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CHARLES FLETCHER LUMMIS—NOT A STEREOTYPICAL LIBRARIAN PART 2

YESTERDAY, IN SimanaitisSays, Charles Fletcher Lummis left Harvard early, married his first Mrs. Lummis, walked across the U.S. in knickers and tomato-red knee socks to a job with the fledgling Los Angeles Times, and then took up for a while with Native Americans of the Twia Pueblo in Isleta, New Mexico. Today in Part 2, things get interesting.

Charles Fletcher Lummis,1859–1928, American journalist, Native American advocate, historian, poet, and librarian.

The Second Mrs. Lummis. In Isleta, Lummis met Eva Douglas, sister-in-law of an English trader. Before long, Charles divorced first wife Dorothea and married Eva. Notes Wikipedia, “Somehow he convinced Eva to stay with Dorothea in Los Angeles until the divorce went through.” There was to be a third Mrs. Lummis, but not until 1915.

El Alisal “Pleasure Palace.” In “The Library Fire That Ignited an Author’s Imagination,” The New York Times Book Review, October 21, 2018, Michael Lewis notes that back in Los Angeles, Lummis “built a private pleasure palace, employed a family of troubadours, threw the best parties in town, and, despite being married, slept with seemingly every women he met.”

The Lummis home, El Alisal, is a rustic American Craftsman stone house built at the turn of the century in northeast Los Angeles (just off what is now the Arroyo Seco Parkway, Rte. 110).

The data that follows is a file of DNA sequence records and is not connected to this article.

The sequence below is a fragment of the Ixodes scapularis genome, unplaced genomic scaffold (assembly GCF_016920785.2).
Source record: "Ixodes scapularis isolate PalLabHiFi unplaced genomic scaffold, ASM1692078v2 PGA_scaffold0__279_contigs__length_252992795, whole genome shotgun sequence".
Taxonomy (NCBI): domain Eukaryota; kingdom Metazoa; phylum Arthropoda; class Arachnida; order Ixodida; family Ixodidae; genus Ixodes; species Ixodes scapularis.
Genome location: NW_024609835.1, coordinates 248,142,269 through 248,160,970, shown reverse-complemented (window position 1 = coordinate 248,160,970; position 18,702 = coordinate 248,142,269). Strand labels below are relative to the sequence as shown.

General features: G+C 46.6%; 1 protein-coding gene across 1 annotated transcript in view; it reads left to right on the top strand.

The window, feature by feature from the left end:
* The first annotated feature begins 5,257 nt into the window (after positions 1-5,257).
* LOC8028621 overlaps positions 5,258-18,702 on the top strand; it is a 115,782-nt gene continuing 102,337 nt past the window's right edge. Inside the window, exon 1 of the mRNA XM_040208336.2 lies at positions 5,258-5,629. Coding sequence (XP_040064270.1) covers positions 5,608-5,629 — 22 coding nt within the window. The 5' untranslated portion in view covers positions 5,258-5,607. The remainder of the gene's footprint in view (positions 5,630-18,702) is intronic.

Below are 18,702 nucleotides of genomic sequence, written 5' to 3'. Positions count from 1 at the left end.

El Alisal, Spanish for “Alder Grove,” the Lummis home, now operated by the city of Los Angeles as a historic house museum. Image by Croman563.

Loomis the Librarian. It may seem odd that in 1905 a man with Lummis’s adventurous background would be made City Librarian of the Los Angeles Public Library. Indeed, it borders on notorious that the library’s board of directors fired Mary Jones, the perfectly competent person then in charge, and replaced her with Charles Lummis.

Michael Lewis shares the tidbit that, back when the Los Angeles Public Library opened in 1873, women were forbidden from the main reading room. Yet, by 1885, women were running the place. Then came Lummis in 1905….

Charles Lummis in 1897.

It’s not that Lummis didn’t have high ideals for the Los Angeles reading public. Notes Lewis, Lummis “paid a blacksmith to create an iron with a skull and crossbones brand, which he stamped into the frontispiece of ‘pseudoscience’ books. He then had the library create warning labels to paste into the books—his original plan was to include text that read: ‘This book is of the worse class that we can possibly keep in the library. We are sorry that you have not any better sense than to read it.’ ”

In an evidently rare showing of moderation, Lummis was persuaded to tone things down.

Not My Crush. “At the same time,” Lewis observes, “he was in many ways indefensible as the face of the public library. He continued to have sex with every woman he met. One of his troubadours murdered one of his housekeepers. Eventually—after having exerted enormous influence on the library— he was fired….”

Hardly the behavior of my junior high school crush. You remember her: tall, lithe, with glasses and shirtwaist dress. ds

© Dennis Simanaitis, SimanaitisSays.com, 2018

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